Last season, the Magic ranked 28th or lower in the NBA in the following categories:
FG%, 3PT%, PTS, Offensive Rating, and eFG%
Would drafting Smith help the Magic improve in any of those areas?
|Does Smith possess the upside to be considered the 'best player available'?||Perhaps|
I like to finish these reports by attempting to incorporate a Magic-specific approach to how certain prospects may be viewed by Orlando’s front office.
As we all know, decision-makers Weltman and Hammond have a ‘type’ of player that they value, the archetype of a player they have targeted (and drafted) numerous times already during their time in Orlando. Both Weltman and Hammond value character, long-term projectability, positional-size and versatility, and of course - length. For the most part, the greater a prospect’s wingspan to height differential tends to be, the better. Besides all being viewed as high-character guys, you can see a little of what Orlando’s front office values in their recent draft picks, such as Isaac (positional-size, versatility, length), Mo Bamba (record length, projectability), Chuma Okeke (versatility, length), Jalen Suggs (projectability, positional-size), and Franz Wagner (positional-size, versatility).
Since the first time I saw him play last year, Smith has stood out to me as the exact type of player that Orlando’s current front office regime has targeted in the past. The Georgia high school product has plus positional-size to go along with a 220 pound frame that appears to easily be able to add additional bulk. With a +3 to +4 wingspan to height ratio, Smith will be able to cover either forward position at the NBA-level, with the possibility to also serve as a small-ball center down the road. The Auburn one-and-done star could potentially pair with second-year prodigy Wagner to form one of the more versatile young forward duos in the league.
Like I mentioned above, I think Smith has been unfairly labeled at times as a “safe pick”, because he excels on the floor in areas (shooting and defense) where many ‘3-and-D’ role-players also thrive and/or add value. And that’s fine, I just think it’s short-changing a teenager to assume that he won’t ever develop other parts of his game because he’s already shown (or not shown) certain things on the floor over a relatively small one-year sample size at the collegiate-level.
Adding depth to their frontcourt doesn’t seem to be a pressing ‘need’ for the Magic on the surface. Orlando has committed long-term (4/$50M contract agreed to last October) to fourth-year center Wendell Carter Jr., so you know for certain that he is a part of the organization’s future plans in their front-court. After Carter Jr., things get a bit murkier. Of course, Orlando has Isaac under contract for three more seasons (2022-2025), but it remains a bit unclear what exactly the Magic can expect to get from their fifth-year forward after he’s missed the last two seasons recovering from a serious left knee injury he suffered in the bubble (‘20). They also have 2019 first round pick Okeke in the mix (16th overall), but his presence on the roster shouldn’t/wouldn’t stop the Magic from drafting Holmgren. And there’s certainly no guarantee that Bamba, who’s coming off a career season that saw him serve as the primary starter at the center position for the first time, will be back with the Magic next season either. Orlando’s former sixth overall selection from the 2018 NBA Draft was not granted an extension by the Magic prior to the start of this past season and is set to become a restricted free agent. So there does seem to be room - if Smith were to be the pick - for the Tyrone, GA native to thrive in Orlando’s system, both in the short and long-term.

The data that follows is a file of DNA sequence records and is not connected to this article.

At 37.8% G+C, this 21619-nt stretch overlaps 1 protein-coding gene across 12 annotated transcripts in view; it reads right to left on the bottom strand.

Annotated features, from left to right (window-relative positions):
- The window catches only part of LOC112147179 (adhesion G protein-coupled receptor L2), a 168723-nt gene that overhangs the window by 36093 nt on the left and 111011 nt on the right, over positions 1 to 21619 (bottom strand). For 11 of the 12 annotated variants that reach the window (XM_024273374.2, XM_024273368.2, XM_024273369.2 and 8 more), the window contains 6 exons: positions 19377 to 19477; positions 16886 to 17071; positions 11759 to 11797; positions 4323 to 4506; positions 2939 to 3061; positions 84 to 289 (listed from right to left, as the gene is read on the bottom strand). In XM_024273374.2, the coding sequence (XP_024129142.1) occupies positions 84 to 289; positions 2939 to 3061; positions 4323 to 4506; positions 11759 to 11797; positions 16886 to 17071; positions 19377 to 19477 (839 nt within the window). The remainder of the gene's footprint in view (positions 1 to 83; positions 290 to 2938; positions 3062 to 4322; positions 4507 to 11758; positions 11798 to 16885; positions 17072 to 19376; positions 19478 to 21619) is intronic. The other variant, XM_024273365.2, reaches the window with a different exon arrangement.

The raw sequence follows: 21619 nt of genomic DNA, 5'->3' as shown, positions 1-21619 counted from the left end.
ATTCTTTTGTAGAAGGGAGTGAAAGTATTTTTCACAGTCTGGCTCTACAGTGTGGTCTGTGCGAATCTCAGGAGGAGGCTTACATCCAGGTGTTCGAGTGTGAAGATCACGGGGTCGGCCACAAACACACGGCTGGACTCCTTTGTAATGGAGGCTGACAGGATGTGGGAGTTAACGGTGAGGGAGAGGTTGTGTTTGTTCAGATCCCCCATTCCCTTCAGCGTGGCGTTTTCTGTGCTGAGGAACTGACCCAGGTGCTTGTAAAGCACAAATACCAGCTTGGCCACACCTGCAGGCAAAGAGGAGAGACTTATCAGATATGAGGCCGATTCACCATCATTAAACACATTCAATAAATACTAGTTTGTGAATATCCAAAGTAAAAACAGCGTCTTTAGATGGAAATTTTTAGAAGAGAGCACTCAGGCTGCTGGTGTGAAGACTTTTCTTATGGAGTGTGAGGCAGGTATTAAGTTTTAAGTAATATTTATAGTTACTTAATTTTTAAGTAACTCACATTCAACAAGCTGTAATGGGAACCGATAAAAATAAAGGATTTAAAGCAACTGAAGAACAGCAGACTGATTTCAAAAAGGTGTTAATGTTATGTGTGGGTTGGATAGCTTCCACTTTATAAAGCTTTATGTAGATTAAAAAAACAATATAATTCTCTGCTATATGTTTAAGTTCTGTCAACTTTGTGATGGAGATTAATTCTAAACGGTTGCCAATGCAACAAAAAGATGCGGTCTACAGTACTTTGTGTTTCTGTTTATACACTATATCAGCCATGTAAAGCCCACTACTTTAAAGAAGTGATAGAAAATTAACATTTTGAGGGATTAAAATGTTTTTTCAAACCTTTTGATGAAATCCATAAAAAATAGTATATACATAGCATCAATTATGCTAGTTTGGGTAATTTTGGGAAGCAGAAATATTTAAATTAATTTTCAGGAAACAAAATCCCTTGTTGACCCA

The Athletic’s Sam Vecenie currently ranks Smith atop his “2022 NBA Daft Top 100 Big Board, 4.0”. ESPN lists Smith second on their “best available prospects” board, while Kevin O’Connor (The Ringer) has the versatile big man second on his big board as well.
The last thing the Magic should be thinking about with their first top overall selection in the last 18 years is to pick a player to fill a need. Yes, the Magic have been one of the more inept distance shooting teams in the league for some time now. Attempting to cover up that deficiency by drafting Smith would make sense in theory, but that should only be part of the story. In my opinion, you don’t draft a player first overall to fill a need. But, if the player that you deem to be better than the rest - the top overall talent in the class - also happens to excel in an area that qualifies as a ‘team need’, well so be it (even better, right?).
In Smith Jr., you have size, projectability, and plus-shooting. A prospect who will stretch defenses and create spacing on offense, while also playing with an abundant amount of hustle, athleticism, and intelligence on the defensive end of the floor. Some question whether the 6-10 forward will ever grow into something more than just an elite role-player, namely due to the fact that creating for himself and finishing in the painted area weren’t exactly strengths in his game this past season at Auburn.
I guess Weltman’s opinion on that matter is the only one that’s ultimately going to matter, and we will certainly see by June 23rd how the Orlando Magic feel about the long-term upside of Jabari Smith Jr.
Aaron Goldstone has been writing for Orlando Pinstriped Post since 2017. You can follow him on Twitter at @AaronGoldstone.